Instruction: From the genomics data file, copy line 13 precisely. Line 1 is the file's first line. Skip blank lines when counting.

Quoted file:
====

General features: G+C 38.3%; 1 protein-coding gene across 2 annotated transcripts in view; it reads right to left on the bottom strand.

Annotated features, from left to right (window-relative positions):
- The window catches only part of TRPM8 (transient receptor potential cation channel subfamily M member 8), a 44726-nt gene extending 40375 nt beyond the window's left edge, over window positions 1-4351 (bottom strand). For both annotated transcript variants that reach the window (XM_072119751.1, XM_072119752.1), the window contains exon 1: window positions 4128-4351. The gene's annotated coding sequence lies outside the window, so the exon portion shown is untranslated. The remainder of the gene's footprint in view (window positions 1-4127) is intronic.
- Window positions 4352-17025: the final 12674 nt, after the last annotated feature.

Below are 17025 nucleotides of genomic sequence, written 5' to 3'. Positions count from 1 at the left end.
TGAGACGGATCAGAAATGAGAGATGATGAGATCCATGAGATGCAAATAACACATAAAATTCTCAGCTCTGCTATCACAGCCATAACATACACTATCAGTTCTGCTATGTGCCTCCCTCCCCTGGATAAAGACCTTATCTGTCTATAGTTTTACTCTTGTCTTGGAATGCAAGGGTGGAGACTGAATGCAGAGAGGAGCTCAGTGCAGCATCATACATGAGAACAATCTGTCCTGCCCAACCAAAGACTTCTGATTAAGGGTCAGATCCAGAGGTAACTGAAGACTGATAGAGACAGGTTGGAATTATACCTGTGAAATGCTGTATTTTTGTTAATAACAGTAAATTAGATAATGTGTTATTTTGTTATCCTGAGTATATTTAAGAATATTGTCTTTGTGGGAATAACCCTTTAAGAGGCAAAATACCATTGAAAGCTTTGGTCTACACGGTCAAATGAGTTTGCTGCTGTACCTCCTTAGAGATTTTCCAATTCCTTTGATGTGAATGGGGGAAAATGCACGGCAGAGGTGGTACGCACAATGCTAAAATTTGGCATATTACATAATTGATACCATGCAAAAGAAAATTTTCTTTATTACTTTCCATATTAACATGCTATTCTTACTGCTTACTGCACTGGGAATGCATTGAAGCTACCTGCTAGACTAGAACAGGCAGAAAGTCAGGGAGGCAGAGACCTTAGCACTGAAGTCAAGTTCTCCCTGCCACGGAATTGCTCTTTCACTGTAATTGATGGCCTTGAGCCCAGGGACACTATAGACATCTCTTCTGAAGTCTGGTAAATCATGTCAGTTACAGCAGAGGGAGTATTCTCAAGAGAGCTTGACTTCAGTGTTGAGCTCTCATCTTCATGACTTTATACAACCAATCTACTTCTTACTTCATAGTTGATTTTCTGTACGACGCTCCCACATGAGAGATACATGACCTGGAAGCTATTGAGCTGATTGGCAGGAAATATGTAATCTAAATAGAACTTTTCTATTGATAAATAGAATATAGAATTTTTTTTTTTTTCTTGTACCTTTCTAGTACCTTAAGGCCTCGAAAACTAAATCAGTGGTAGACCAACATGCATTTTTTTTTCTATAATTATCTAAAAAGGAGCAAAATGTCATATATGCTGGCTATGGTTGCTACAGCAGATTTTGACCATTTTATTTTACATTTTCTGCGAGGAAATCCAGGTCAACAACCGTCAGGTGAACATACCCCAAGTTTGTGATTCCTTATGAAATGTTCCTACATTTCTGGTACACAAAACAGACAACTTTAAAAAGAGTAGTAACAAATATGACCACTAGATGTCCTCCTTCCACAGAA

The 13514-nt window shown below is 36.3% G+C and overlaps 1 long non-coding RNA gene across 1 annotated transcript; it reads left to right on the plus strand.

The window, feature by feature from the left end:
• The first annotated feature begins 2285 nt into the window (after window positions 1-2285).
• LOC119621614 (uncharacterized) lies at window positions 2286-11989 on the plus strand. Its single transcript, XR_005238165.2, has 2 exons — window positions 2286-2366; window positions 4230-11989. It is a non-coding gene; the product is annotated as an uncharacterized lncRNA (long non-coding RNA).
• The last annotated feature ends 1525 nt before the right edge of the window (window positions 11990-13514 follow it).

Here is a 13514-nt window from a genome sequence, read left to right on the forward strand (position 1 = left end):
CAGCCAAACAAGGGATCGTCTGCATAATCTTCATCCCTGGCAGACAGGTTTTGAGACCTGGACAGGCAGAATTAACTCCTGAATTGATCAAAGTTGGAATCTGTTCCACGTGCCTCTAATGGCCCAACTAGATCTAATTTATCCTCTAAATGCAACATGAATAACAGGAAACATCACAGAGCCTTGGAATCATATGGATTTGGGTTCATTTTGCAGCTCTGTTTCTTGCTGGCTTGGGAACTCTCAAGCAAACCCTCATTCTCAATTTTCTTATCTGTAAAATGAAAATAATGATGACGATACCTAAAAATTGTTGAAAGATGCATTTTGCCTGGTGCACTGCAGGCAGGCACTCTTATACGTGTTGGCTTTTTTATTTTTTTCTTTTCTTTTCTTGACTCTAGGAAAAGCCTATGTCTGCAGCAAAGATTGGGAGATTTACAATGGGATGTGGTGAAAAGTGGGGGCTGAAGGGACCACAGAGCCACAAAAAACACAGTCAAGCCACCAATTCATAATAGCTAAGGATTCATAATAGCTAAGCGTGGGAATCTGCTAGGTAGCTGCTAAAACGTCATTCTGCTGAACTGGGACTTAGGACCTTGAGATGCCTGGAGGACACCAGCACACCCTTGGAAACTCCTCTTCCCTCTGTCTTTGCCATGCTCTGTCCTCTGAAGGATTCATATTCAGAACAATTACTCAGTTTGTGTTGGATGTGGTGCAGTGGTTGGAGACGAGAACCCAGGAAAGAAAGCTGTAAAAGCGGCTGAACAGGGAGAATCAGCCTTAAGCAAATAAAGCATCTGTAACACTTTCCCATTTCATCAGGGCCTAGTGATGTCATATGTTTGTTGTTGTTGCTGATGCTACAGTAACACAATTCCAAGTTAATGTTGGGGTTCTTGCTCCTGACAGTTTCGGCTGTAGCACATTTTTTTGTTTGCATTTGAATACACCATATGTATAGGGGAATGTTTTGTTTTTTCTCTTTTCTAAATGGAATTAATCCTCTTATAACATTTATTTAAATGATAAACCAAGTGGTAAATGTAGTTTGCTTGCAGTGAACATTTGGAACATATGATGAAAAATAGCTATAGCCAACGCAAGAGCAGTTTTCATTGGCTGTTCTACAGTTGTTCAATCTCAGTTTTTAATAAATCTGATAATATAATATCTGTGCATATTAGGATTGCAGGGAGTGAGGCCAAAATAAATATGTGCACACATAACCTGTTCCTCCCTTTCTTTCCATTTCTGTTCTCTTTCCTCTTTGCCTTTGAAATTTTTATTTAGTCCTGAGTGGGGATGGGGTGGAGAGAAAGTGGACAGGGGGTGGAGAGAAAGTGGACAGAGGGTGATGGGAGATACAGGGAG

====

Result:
CAGCCAAACAAGGGATCGTCTGCATAATCTTCATCCCTGGCAGACAGGTTTTGAGACCTGGACAGGCAGAATTAACTCCTGAATTGATCAAAGTTGGAATCTGTTCCACGTGCCTCTAATGGCCCAACTAGATCTAATTTATCCTCTAAATGCAACATGAATAACAGGAAACATCACAGAGCCTTGGAATCATATGGATTTGGGTTCATTTTGCAGCTCTGTTTCTTGCTGGCTTGGGAACTCTCAAGCAAACCCTCATTCTCAATTTTCTTATCTGTAAAATGAAAATAATGATGACGATACCTAAAAATTGTTGAAAGATGCATTTTGCCTGGTGCACTGCAGGCAGGCACTCTTATACGTGTTGGCTTTTTTATTTTTTTCTTTTCTTTTCTTGACTCTAGGAAAAGCCTATGTCTGCAGCAAAGATTGGGAGATTTACAATGGGATGTGGTGAAAAGTGGGGGCTGAAGGGACCACAGAGCCACAAAAAACACAGTCAAGCCACCAATTCATAATAGCTAAGGATTCATAATAGCTAAGCGTGGGAATCTGCTAGGTAGCTGCTAAAACGTCATTCTGCTGAACTGGGACTTAGGACCTTGAGATGCCTGGAGGACACCAGCACACCCTTGGAAACTCCTCTTCCCTCTGTCTTTGCCATGCTCTGTCCTCTGAAGGATTCATATTCAGAACAATTACTCAGTTTGTGTTGGATGTGGTGCAGTGGTTGGAGACGAGAACCCAGGAAAGAAAGCTGTAAAAGCGGCTGAACAGGGAGAATCAGCCTTAAGCAAATAAAGCATCTGTAACACTTTCCCATTTCATCAGGGCCTAGTGATGTCATATGTTTGTTGTTGTTGCTGATGCTACAGTAACACAATTCCAAGTTAATGTTGGGGTTCTTGCTCCTGACAGTTTCGGCTGTAGCACATTTTTTTGTTTGCATTTGAATACACCATATGTATAGGGGAATGTTTTGTTTTTTCTCTTTTCTAAATGGAATTAATCCTCTTATAACATTTATTTAAATGATAAACCAAGTGGTAAATGTAGTTTGCTTGCAGTGAACATTTGGAACATATGATGAAAAATAGCTATAGCCAACGCAAGAGCAGTTTTCATTGGCTGTTCTACAGTTGTTCAATCTCAGTTTTTAATAAATCTGATAATATAATATCTGTGCATATTAGGATTGCAGGGAGTGAGGCCAAAATAAATATGTGCACACATAACCTGTTCCTCCCTTTCTTTCCATTTCTGTTCTCTTTCCTCTTTGCCTTTGAAATTTTTATTTAGTCCTGAGTGGGGATGGGGTGGAGAGAAAGTGGACAGGGGGTGGAGAGAAAGTGGACAGAGGGTGATGGGAGATACAGGGAG